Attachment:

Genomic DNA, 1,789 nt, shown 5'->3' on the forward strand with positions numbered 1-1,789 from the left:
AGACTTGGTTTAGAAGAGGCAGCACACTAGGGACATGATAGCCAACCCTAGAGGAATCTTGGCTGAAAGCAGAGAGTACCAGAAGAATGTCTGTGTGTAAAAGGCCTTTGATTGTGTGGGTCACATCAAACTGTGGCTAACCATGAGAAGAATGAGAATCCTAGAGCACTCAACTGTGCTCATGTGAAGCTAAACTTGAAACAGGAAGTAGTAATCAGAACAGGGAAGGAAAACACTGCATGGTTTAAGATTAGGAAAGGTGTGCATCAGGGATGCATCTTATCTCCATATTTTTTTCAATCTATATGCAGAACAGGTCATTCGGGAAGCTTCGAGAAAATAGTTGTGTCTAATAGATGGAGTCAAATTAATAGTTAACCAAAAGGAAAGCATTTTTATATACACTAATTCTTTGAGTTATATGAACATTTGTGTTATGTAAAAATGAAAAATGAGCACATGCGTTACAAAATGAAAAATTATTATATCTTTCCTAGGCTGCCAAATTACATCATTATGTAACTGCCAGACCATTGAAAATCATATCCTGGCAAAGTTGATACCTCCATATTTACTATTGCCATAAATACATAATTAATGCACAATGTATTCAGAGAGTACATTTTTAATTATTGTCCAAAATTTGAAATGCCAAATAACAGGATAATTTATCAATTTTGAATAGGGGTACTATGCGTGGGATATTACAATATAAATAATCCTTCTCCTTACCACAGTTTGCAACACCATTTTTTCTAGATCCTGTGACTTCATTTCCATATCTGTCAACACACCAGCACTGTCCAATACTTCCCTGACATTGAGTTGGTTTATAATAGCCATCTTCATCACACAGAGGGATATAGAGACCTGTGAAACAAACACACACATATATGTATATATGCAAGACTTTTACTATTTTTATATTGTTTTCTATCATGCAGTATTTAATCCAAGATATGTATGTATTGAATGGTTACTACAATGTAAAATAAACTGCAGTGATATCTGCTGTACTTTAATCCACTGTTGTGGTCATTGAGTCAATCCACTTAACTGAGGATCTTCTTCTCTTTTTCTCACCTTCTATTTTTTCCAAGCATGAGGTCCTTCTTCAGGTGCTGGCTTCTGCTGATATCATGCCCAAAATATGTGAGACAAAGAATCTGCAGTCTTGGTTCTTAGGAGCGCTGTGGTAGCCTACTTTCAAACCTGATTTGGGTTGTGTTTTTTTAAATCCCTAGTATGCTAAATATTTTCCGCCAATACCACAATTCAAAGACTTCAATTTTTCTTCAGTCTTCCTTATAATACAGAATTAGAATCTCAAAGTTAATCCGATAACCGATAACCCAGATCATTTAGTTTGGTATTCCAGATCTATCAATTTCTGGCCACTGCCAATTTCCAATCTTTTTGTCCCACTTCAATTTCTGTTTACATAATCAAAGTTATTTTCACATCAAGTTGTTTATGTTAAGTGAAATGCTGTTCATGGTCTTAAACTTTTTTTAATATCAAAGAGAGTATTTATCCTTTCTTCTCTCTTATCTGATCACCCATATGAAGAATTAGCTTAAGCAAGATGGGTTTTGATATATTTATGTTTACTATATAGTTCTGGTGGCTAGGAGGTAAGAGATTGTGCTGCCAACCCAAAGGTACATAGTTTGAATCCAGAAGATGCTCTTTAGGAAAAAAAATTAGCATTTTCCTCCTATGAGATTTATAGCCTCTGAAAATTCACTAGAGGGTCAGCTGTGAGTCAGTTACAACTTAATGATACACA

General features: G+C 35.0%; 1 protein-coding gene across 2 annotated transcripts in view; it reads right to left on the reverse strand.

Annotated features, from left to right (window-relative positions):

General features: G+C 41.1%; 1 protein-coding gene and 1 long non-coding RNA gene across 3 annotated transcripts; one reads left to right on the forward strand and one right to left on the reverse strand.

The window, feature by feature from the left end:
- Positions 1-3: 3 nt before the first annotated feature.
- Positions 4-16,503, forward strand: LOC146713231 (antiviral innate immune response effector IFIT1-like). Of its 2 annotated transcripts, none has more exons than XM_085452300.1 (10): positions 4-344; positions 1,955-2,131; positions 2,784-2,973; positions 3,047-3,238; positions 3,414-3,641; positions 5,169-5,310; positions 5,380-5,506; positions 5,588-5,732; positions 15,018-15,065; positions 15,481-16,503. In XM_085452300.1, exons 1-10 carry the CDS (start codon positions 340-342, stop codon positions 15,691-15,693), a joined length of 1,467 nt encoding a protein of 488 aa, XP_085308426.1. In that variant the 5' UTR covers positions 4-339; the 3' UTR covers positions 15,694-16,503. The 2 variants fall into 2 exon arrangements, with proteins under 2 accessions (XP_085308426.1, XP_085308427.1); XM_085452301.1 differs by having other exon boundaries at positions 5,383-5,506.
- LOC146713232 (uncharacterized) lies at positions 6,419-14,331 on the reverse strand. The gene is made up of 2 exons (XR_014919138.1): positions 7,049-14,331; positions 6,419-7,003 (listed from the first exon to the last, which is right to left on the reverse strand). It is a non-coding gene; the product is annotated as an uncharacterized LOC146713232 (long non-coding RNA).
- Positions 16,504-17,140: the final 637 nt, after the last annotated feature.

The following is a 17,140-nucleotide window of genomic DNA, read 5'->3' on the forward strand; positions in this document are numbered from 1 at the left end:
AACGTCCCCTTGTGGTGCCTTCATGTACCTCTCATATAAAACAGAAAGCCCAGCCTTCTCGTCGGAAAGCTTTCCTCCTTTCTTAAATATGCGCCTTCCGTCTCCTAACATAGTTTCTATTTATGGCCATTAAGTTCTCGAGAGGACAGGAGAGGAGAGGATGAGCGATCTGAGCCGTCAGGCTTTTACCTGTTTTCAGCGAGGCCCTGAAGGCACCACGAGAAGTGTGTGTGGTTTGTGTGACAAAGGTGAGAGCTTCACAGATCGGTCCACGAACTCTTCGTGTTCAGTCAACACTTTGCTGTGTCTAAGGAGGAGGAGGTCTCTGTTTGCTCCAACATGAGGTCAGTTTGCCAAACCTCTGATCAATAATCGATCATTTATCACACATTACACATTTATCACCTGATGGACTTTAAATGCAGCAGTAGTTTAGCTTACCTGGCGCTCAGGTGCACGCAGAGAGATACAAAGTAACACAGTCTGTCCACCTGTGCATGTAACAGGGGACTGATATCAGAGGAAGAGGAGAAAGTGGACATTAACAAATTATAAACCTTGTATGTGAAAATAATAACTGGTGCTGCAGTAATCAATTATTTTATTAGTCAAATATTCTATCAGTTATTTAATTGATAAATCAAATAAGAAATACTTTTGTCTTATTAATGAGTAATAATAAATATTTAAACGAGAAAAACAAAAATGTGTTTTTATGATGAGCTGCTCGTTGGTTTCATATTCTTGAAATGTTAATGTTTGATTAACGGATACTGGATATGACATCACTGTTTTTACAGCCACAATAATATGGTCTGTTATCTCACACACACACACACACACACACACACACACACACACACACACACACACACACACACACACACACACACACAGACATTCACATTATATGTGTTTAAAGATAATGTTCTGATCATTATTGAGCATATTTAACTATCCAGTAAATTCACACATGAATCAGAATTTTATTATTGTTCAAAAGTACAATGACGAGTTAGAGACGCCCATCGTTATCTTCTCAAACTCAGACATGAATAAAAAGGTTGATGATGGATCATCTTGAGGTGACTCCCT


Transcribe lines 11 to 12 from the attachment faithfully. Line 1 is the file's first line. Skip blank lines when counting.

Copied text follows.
The following is a 17,140-nucleotide window of genomic DNA, read 5'->3' on the forward strand; positions in this document are numbered from 1 at the left end:
AACGTCCCCTTGTGGTGCCTTCATGTACCTCTCATATAAAACAGAAAGCCCAGCCTTCTCGTCGGAAAGCTTTCCTCCTTTCTTAAATATGCGCCTTCCGTCTCCTAACATAGTTTCTATTTATGGCCATTAAGTTCTCGAGAGGACAGGAGAGGAGAGGATGAGCGATCTGAGCCGTCAGGCTTTTACCTGTTTTCAGCGAGGCCCTGAAGGCACCACGAGAAGTGTGTGTGGTTTGTGTGACAAAGGTGAGAGCTTCACAGATCGGTCCACGAACTCTTCGTGTTCAGTCAACACTTTGCTGTGTCTAAGGAGGAGGAGGTCTCTGTTTGCTCCAACATGAGGTCAGTTTGCCAAACCTCTGATCAATAATCGATCATTTATCACACATTACACATTTATCACCTGATGGACTTTAAATGCAGCAGTAGTTTAGCTTACCTGGCGCTCAGGTGCACGCAGAGAGATACAAAGTAACACAGTCTGTCCACCTGTGCATGTAACAGGGGACTGATATCAGAGGAAGAGGAGAAAGTGGACATTAACAAATTATAAACCTTGTATGTGAAAATAATAACTGGTGCTGCAGTAATCAATTATTTTATTAGTCAAATATTCTATCAGTTATTTAATTGATAAATCAAATAAGAAATACTTTTGTCTTATTAATGAGTAATAATAAATATTTAAACGAGAAAAACAAAAATGTGTTTTTATGATGAGCTGCTCGTTGGTTTCATATTCTTGAAATGTTAATGTTTGATTAACGGATACTGGATATGACATCACTGTTTTTACAGCCACAATAATATGGTCTGTTATCTCACACACACACACACACACACACACACACACACACACACACACACACACACACACACACACACACACACACAGACATTCACATTATATGTGTTTAAAGATAATGTTCTGATCATTATTGAGCATATTTAACTATCCAGTAAATTCACACATGAATCAGAATTTTATTATTGTTCAAAAGTACAATGACGAGTTAGAGACGCCCATCGTTATCTTCTCAAACTCAGACATGAATAAAAAGGTTGATGATGGATCATCTTGAGGTGACTCCCT